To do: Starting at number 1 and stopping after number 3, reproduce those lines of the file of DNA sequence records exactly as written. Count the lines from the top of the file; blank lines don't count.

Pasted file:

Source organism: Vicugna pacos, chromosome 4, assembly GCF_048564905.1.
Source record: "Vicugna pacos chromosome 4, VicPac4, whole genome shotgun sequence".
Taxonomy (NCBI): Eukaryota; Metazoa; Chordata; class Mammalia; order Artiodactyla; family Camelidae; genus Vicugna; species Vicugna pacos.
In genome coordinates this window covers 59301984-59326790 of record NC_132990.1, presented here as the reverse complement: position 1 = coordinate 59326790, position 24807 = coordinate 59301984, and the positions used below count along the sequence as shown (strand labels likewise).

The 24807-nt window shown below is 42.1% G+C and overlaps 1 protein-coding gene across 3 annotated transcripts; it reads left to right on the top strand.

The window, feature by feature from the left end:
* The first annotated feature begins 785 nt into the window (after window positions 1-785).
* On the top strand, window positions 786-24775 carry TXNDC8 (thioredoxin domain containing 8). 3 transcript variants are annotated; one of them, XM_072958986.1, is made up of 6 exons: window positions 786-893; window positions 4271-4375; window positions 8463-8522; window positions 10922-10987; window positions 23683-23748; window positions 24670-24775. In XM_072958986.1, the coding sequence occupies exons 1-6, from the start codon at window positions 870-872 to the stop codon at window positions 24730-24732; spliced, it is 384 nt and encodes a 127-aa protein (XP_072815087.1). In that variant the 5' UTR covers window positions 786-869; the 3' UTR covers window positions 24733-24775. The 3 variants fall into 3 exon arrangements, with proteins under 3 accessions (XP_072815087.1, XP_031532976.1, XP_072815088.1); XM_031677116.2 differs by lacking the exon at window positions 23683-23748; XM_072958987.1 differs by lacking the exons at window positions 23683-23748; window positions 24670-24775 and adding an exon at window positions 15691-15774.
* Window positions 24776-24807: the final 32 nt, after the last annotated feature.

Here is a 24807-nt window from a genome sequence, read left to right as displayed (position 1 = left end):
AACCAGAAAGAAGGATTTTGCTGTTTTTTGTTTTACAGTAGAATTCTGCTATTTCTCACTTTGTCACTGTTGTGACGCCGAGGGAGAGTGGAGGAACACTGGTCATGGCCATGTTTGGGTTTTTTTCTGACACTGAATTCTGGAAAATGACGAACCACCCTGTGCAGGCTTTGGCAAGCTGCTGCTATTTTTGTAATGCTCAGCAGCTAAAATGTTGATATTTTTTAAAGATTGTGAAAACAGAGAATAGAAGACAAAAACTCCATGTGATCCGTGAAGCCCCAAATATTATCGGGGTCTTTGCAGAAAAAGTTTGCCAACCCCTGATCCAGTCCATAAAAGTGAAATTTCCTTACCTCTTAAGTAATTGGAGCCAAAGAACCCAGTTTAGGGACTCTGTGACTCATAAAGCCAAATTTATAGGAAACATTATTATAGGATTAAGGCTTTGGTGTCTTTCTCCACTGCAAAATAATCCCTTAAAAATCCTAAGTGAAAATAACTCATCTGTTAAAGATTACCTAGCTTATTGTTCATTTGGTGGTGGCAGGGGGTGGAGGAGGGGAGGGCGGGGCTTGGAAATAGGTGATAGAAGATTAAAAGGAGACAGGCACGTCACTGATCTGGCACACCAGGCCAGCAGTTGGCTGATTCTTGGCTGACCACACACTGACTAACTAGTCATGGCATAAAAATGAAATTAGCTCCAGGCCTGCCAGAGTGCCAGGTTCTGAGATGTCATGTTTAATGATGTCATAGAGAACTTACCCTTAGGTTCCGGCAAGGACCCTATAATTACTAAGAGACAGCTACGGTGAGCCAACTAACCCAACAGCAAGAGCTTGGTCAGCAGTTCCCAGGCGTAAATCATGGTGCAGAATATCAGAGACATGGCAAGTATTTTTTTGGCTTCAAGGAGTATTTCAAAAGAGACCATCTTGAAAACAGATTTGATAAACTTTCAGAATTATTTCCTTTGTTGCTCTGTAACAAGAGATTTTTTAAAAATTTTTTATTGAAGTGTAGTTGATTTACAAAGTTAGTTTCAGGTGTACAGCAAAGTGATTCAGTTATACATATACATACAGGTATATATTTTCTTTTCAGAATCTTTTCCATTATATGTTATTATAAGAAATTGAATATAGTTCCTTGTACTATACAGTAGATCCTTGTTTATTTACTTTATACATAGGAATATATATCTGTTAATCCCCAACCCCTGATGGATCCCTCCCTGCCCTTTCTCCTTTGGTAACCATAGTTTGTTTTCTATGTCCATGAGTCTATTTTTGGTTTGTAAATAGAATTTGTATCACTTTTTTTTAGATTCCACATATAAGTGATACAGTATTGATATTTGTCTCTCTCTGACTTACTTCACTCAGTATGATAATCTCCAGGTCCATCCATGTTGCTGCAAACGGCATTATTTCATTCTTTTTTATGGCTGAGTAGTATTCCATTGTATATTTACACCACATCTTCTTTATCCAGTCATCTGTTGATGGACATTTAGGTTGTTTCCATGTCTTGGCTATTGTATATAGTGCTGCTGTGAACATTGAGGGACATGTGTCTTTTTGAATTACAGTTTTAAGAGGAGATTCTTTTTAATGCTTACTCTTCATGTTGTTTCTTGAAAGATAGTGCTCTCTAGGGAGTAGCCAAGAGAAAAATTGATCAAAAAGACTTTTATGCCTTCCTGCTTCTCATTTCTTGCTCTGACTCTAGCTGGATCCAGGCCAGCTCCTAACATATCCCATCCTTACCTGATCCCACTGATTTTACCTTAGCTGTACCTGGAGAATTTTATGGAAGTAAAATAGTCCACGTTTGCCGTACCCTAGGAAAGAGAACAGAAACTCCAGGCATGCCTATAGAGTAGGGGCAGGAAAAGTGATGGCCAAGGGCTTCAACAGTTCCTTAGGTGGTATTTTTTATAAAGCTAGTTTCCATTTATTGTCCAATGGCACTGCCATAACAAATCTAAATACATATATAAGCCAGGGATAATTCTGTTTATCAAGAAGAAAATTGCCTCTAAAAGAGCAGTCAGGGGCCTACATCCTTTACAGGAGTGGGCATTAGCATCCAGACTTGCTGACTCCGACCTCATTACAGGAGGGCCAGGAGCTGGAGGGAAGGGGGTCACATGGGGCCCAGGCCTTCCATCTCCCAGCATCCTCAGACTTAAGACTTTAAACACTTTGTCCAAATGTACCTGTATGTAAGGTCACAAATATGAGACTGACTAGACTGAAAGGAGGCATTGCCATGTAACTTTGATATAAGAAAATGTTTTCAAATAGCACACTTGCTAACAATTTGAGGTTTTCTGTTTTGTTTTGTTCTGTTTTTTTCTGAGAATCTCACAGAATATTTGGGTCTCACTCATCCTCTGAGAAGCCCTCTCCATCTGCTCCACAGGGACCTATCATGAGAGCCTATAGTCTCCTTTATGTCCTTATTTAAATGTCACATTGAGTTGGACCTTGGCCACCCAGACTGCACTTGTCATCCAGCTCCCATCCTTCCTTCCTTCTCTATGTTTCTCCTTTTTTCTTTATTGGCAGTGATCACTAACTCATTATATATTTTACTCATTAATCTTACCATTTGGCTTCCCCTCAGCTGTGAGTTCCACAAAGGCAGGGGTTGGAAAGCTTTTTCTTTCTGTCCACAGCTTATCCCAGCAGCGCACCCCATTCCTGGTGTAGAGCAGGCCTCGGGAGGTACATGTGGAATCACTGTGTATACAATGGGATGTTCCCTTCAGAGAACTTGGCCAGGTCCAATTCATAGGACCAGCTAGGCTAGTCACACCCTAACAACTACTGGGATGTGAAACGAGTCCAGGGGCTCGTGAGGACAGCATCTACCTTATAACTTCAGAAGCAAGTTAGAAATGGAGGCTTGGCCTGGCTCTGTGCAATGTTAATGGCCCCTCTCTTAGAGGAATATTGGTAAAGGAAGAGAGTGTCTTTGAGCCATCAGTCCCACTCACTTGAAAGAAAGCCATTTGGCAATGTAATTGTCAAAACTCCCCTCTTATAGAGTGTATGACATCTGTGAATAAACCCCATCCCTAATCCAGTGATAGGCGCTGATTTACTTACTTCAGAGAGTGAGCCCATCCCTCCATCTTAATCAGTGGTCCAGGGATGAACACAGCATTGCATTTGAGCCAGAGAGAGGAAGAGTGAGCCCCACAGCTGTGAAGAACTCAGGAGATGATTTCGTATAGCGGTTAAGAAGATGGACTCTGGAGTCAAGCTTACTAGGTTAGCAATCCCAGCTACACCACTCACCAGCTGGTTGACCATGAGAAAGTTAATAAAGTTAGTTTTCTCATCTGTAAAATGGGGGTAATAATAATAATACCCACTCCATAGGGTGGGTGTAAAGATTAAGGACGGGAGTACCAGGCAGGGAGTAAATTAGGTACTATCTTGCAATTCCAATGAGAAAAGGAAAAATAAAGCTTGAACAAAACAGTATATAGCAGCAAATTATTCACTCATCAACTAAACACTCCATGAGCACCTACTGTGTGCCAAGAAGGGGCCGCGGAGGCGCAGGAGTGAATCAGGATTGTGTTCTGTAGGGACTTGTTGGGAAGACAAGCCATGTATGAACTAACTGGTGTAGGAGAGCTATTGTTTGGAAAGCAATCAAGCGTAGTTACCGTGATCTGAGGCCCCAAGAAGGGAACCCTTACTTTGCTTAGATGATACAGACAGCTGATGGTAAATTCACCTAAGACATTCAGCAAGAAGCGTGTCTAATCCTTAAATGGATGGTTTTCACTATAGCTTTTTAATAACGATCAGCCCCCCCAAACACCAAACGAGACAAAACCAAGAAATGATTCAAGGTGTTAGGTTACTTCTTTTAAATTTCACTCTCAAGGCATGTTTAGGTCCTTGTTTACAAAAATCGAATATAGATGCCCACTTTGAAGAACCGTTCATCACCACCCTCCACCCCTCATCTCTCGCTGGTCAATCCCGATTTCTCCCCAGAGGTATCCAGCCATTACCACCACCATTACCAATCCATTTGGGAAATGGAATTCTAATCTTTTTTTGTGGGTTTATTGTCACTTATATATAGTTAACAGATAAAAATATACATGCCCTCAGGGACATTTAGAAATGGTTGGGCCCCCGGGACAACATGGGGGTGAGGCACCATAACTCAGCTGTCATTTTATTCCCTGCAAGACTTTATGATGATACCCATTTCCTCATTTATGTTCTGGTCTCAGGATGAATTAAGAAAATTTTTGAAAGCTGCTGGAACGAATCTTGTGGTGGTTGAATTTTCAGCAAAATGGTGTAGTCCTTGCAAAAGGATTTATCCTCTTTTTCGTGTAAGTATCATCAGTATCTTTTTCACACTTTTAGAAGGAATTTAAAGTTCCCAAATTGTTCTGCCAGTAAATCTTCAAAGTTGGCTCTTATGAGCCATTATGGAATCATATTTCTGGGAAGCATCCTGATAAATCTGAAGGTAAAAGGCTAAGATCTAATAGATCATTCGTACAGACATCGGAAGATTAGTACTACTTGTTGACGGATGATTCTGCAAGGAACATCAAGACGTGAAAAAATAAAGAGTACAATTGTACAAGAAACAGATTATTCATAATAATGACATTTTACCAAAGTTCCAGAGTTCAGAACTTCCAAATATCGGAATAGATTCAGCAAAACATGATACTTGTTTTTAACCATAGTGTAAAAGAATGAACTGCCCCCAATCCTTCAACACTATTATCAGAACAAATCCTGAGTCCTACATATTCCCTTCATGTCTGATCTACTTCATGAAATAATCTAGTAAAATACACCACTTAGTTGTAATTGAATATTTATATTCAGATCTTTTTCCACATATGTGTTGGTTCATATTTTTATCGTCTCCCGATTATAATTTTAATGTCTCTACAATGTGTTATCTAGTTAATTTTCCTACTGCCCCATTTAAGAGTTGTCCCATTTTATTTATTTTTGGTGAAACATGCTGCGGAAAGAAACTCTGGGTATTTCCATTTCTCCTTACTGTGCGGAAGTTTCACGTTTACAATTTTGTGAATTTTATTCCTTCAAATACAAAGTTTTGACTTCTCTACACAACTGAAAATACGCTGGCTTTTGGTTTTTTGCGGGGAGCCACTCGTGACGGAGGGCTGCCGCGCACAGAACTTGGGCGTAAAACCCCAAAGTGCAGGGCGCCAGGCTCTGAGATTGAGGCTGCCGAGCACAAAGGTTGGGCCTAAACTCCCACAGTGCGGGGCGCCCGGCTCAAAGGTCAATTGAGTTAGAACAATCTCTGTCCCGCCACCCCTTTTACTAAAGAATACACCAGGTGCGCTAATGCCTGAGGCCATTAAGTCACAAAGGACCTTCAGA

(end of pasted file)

Source organism: Vicugna pacos, chromosome 4, assembly GCF_048564905.1.
Source record: "Vicugna pacos chromosome 4, VicPac4, whole genome shotgun sequence".
Taxonomy (NCBI): Eukaryota; Metazoa; Chordata; class Mammalia; order Artiodactyla; family Camelidae; genus Vicugna; species Vicugna pacos.